22:42 GMT +317 January 2020
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    The House of Representatives on Wednesday voted largely along party lines to impeach President Trump on two charges stemming from the Ukraine scandal and his stonewalling of the Democrats’ efforts to investigate it.

    Rep. Tulsi Gabbard of Hawaii was the only House Democrat on Wednesday to vote “present” on both articles of impeachment against Donald Trump.

    “I could not in good conscience vote against impeachment because I believe President Trump is guilty of wrongdoing,” the 2020 presidential hopeful said in a statement, adding that she was “standing in the centre” with her votes.

    “I also could not in good conscience vote for impeachment because removal of a sitting President must not be the culmination of a partisan process, fueled by tribal animosities that have so gravely divided our country.”

    Gabbard had some harsh words for both parties: the GOP, she argued, have “abdicated their responsibility to exercise legitimate oversight, and instead blindly do the bidding of their party’s leader”, while the Dems have employed an “extreme rhetoric [that] was never conducive to an impartial fact-finding process”.

    The Hawaii congresswoman, 38, initially did not back the impeachment inquiry into President Trump whein it was announced in September because she was afraid it would be “terribly divisive”. She changed that stance later, however, but continued to criticise the inquiry for being run in a “partisan” way.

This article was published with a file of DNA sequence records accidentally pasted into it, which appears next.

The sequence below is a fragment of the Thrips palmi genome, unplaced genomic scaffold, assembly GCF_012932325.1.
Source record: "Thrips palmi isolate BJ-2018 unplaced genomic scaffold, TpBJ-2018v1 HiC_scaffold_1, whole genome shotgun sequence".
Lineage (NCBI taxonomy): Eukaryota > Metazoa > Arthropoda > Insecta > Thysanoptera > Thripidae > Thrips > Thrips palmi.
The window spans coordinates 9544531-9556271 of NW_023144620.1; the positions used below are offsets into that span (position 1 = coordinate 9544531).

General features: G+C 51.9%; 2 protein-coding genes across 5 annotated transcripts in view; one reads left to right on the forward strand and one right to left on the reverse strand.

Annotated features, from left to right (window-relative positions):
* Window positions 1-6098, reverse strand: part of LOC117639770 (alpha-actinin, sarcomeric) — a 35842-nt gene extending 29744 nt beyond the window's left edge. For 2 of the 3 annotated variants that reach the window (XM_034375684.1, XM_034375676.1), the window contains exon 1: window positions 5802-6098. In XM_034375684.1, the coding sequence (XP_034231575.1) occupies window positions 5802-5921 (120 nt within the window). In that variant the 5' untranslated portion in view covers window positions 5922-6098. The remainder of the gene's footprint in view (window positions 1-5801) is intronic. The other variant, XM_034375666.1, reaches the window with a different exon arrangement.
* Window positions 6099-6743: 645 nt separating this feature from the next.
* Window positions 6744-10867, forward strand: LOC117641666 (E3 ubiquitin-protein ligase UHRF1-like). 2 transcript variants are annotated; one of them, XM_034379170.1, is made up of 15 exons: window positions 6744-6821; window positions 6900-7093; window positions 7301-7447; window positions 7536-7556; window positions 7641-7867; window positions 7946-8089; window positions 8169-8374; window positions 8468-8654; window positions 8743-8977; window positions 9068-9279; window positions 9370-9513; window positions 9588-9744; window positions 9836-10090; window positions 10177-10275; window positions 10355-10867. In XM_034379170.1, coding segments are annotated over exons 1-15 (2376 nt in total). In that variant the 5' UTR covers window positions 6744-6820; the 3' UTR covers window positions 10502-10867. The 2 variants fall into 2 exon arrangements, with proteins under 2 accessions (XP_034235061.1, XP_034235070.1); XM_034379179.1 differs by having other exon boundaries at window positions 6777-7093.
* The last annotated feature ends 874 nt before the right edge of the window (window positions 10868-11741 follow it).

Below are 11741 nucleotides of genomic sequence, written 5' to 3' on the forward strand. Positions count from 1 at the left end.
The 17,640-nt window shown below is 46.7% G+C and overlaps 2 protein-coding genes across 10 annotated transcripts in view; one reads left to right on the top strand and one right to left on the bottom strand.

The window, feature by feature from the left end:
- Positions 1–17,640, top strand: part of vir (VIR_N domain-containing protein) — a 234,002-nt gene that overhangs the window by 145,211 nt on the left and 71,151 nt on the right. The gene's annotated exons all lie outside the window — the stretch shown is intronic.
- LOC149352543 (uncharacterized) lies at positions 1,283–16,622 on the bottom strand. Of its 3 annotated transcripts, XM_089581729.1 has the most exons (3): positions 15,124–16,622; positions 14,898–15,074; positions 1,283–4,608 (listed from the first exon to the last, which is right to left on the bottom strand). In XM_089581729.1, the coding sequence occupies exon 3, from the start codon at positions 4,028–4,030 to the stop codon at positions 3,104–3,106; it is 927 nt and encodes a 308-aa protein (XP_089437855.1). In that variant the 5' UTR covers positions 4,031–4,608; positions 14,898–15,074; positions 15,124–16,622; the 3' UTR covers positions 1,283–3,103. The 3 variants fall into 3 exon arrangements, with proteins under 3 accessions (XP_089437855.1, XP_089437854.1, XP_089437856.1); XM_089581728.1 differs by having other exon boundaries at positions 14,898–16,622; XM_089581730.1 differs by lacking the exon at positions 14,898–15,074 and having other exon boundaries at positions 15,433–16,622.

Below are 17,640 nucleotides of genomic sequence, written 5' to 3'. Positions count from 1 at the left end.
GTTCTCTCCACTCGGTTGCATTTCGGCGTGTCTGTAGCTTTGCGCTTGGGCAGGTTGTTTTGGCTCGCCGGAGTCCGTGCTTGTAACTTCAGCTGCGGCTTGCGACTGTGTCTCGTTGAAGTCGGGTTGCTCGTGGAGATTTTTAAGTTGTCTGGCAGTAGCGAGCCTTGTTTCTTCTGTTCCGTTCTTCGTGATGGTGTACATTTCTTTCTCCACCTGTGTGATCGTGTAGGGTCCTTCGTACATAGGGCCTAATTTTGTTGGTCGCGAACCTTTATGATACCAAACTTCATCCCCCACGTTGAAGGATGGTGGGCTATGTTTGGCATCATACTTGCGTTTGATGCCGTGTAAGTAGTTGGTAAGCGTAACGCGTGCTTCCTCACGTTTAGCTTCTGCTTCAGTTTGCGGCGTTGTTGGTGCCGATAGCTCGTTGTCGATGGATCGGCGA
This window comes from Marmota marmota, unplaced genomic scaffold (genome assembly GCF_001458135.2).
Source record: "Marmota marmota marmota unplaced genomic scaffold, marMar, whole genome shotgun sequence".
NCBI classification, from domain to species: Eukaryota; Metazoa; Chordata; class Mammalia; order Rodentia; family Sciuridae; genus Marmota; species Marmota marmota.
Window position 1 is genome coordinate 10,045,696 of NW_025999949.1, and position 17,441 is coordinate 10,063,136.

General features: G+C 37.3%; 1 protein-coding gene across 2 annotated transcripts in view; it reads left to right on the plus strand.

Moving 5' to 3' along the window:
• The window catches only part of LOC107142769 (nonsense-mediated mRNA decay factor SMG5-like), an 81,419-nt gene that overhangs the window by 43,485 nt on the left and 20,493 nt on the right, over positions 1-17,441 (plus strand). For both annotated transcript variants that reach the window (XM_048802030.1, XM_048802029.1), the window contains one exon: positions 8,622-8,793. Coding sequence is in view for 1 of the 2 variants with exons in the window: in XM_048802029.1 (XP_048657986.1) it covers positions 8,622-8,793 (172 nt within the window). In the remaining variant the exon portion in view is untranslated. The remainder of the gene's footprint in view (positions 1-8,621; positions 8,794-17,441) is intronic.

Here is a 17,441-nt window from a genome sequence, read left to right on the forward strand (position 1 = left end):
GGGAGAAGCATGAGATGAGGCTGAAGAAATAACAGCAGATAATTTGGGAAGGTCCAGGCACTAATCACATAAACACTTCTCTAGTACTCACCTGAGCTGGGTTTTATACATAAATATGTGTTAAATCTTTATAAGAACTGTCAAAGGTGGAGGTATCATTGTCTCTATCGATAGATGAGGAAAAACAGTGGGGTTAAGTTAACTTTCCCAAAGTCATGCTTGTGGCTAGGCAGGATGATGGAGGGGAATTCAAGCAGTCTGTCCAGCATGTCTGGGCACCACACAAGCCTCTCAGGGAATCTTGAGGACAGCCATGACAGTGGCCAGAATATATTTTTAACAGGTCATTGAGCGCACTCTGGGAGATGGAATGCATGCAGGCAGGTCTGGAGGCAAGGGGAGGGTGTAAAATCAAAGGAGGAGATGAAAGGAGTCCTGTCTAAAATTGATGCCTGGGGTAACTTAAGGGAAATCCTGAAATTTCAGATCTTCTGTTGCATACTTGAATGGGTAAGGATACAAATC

A bitterly divided House of Representatives on Wednesday took the historic step of impeaching President Trump. The Democrats allege that Trump attempted to gain domestic political advantage when he asked Ukraine’z Zelenskyy to investigate the family of Joe Biden, another 2020 Democratic hopeful, for corruption and used congressionally-approved military aid to Ukraine as a bargaining chip.

    Trump is also accused of obstructing the efforts of Congress to investigate that affair by refusing to cooperate with the investigators and ordering government officials to defy subpoenas. Those two accusations, abuse of power and obstruction of Congress, constitute two articles of impeachment that will be then handed over to the Republican-controlled Senate for trial next year. The president insists he was acting lawfully and has repeatedly bashed the impeachment inquiry and the Democrats leading it.

    The first article passed with 230 votes to 197 and the vote on the second one was 229 to 197. Not a single Republican voted for either of them. Two Democratic congressmen, Jeff Van Drew of New Jersey and Collin Peterson of Minnesota, voted against the first article and a third Democrat, Jared Golden of Maine, crossed the aisle on the obstruction charge.

    Donald Trump, impeachment, United States, Tulsi Gabbard
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